William Gumede includes seven strict shoulds and eight musts in his integrated land reform model for SA (Twelve Steps to Successful Land Reform, June 11).
He could have saved us this stern homily by reminding us that the Treasury has decided precisely how to “make land accessible”, as section 25.5 insists. It entails replacing all hard-earned income taxes and VAT (R1.1-trillion in 2008) with a 100% tax on land rents. These are a rates-and-taxes-type user charge, excluding improvements.
This constitutionally inspired radical economic transformation was announced in the Treasury’s October 2018 medium-term budget policy statement.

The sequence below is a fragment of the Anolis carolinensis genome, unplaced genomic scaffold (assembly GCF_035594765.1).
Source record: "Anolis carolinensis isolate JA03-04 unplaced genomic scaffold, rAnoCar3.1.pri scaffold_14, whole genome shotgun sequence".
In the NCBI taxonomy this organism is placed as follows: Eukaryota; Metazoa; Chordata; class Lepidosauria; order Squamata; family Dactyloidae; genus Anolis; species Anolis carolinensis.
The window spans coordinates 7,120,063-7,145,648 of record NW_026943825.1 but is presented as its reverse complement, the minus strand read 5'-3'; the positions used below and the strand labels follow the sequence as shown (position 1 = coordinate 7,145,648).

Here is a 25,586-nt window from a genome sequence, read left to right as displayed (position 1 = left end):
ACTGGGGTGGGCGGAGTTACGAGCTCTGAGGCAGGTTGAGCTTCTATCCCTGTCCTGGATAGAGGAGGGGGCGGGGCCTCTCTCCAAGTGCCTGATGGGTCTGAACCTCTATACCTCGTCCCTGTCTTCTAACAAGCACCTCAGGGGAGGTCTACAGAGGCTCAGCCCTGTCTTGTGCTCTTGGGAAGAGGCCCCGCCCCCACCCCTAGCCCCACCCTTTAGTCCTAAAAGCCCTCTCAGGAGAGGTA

The compensation for any loss of land rents is in being relieved of the expropriation without compensation of all of our hard-earned private property, by income taxes and VAT. It will make all vacant and unused land affordable, at every income level.
It will change each one of our 125-million hectares into a special economic zone, much like Hong Kong’s tax-haven. Then the “shoulds” and “musts” will be for every citizen’s conscience to freely choose, as in section 12.